A systemic design approach developed from the theories of flourishing mental health and flourishing societies has been adapted to identify and guide supports for socializing collective health. Flourishing entails individual and family health, the movement toward “a good life,” and ultimately the sustainment of human and all life. Toward these ends we present a framework for community-centred approaches to facilitate flourishing through the design of soft services. Current cases in university campus mental wellness, and peer health coaching are developed as models for eliciting design principles and approaches that have been effective in interventions in the social systems surrounding practices of care, outside the envelope in which the healthcare system operates.

The chapter presents a summary of the ongoing OCADU studies conducted from 2012-2015 by Peter Jones and SFI graduate students Adam Starkman and Karen Oikonen. A brief article on the soft service design approach to mental health was previously published in the service design journal Touchpoint.

The 4C Journey Map model and method were developed in the mental health study and advanced and refined in conference workshops, including RSD4 (Banff) and the Delight 2015 conference in Portland. The shown here was developed in this study. The sketch presents a service system mapping model .

The Four C’s refer to the mapping and design for Context, Constraints, Cues, and Communications. (Care is unique to healthcare contexts and not all maps).

The model has been adapted and evaluated in recent OCADU research by new SFI graduate Jyotish Sonowal for his MRP study, the Hospital as  Flourishing Business.

I cannot do justice to Sonowal’s work in this short piece, so I will encourage those in healthcare service design to download and read his contributions to this developing area.  Jyotish started with a hospital-based study evaluating the (by now) well-known Flourishing Business Model (Canvas) for clinical service models in a regulated public hospital. He further develops the study to cover:

  • The application of the Flourishing canvas as a process for serious stakeholder conversations for sensemaking in advance of service design.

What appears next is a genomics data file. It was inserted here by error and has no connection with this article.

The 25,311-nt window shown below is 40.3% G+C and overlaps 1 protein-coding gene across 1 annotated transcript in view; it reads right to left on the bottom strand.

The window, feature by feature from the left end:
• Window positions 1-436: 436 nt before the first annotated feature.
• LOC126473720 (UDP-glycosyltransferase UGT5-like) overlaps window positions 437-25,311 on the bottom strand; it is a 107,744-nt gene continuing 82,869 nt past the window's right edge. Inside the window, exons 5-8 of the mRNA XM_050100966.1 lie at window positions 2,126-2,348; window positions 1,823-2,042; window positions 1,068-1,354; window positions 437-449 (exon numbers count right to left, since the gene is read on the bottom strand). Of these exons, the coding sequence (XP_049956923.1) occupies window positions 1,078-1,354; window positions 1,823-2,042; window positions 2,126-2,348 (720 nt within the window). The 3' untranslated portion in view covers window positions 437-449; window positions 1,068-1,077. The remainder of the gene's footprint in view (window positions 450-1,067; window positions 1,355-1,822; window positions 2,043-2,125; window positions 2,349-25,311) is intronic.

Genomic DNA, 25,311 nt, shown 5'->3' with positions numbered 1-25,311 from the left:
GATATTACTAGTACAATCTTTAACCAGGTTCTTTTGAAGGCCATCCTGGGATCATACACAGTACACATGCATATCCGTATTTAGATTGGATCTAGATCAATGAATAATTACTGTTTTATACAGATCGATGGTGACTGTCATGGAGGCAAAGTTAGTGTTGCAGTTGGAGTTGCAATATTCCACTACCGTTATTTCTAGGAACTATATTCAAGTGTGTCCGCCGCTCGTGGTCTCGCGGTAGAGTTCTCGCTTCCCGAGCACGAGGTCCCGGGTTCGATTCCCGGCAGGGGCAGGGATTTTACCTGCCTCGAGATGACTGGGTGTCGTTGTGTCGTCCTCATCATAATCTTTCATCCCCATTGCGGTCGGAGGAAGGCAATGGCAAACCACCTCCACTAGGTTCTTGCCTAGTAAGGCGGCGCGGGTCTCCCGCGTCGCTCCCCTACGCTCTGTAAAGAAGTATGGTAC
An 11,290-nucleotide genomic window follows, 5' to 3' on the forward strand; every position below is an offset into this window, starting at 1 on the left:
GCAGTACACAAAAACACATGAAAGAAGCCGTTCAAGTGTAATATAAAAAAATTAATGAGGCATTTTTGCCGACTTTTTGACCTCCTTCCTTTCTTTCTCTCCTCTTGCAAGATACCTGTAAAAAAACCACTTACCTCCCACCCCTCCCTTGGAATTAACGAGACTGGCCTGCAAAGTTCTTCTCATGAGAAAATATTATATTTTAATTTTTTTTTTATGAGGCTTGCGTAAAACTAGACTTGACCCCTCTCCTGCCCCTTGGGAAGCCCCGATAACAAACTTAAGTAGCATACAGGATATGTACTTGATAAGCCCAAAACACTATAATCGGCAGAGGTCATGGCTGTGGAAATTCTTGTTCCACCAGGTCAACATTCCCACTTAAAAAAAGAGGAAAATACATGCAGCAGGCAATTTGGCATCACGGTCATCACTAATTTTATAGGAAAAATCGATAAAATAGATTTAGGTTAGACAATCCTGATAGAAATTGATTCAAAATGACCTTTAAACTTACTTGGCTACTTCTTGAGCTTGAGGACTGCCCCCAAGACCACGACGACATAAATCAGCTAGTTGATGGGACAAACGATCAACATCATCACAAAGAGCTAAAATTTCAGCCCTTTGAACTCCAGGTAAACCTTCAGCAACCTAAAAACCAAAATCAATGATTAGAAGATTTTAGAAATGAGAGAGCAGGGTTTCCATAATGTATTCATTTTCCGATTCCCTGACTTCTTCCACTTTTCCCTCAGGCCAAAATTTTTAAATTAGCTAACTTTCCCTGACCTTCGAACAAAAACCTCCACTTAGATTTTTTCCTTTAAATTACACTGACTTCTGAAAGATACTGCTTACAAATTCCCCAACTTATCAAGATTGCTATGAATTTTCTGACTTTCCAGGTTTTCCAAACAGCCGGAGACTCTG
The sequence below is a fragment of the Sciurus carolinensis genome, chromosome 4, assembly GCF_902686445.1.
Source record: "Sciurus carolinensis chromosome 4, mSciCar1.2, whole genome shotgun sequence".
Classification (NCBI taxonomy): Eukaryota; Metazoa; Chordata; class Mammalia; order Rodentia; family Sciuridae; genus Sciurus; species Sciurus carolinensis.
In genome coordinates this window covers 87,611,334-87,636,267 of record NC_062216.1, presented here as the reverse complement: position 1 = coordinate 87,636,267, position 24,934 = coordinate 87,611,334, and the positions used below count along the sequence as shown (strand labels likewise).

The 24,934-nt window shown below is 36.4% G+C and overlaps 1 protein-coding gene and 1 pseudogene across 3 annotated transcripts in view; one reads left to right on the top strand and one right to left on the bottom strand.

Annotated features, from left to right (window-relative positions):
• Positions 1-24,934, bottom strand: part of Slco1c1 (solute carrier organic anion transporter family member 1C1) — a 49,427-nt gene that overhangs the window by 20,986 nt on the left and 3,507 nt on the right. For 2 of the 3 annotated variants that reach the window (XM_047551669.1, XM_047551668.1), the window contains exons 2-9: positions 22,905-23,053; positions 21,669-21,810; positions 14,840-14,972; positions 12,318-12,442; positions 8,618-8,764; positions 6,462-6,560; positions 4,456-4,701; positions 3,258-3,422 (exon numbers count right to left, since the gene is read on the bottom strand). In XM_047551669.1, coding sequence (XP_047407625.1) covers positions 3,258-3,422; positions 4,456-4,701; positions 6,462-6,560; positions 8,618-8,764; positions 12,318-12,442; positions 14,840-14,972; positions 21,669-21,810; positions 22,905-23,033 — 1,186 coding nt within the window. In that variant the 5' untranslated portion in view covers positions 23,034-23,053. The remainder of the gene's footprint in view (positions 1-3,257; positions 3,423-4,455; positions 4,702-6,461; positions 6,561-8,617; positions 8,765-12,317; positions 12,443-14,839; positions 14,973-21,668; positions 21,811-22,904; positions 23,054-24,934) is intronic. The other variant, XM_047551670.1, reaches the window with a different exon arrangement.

• The bridging of new business model thinking to service modeling, presenting the clinical service in its functional complexity using the 4C Journey map process.
  • The proposal of service design tools for engagement across the large organizational context of the hospital. Sonowal describes how to adapt the early design discussions to the concrete contexts of hospital front line managers.

















4C Journey Map for soft service design / inside and outside the healthcare envelope. (Click for full image, (c) 2017 J. Sonowal)

RSD6 Symposium & Keynotes Announced

Relating Systems Thinking and Design 6

Held this year again at Oslo School of Architecture and Design (AHO)  October 18-20, 2017

The accepted keynotes for RSD6  promise an inspiring range of perspectives on the changes to design practice and education emerging from the demands of civilizational turbulence and continuous complexity of our services, systems and societies.  RSD6 holds a centre for inquiry into human and ecological flourishing, as relevant to the re-envisioning and redesign of business, policies, organizations and our own methods for design, including those methods for governing ourselves in modern civilization:


Lucy Kimbell

John Ehrenfeld

Toshiko Mori 

Richard Buchanan

Sabine Junginger

Karl Otto Ellefsen







Following two years in Canada, join us this year in Oslo as RSD returns to its home location for the RSD6 Symposium.  Early registration for the RSD6 symposium is now open.

Our theme this year encompasses the contexts for flourishing in democratic societies, and exploring the opportunities for systemic design in:

  • Democratic participation and policy innovation
  • Strongly sustainable business innovation
  • Flourishing communities
  • Design of architectures, settlements and built environments

These themes include the continuing topics of

  • Social impact in flourishing and change programs
  • Health and population wellness
  • Ecological design and bioregion development
  • Human-scaled and regional economies
  • Sociotechnical and technological systems
  • Other themes in Systemic Design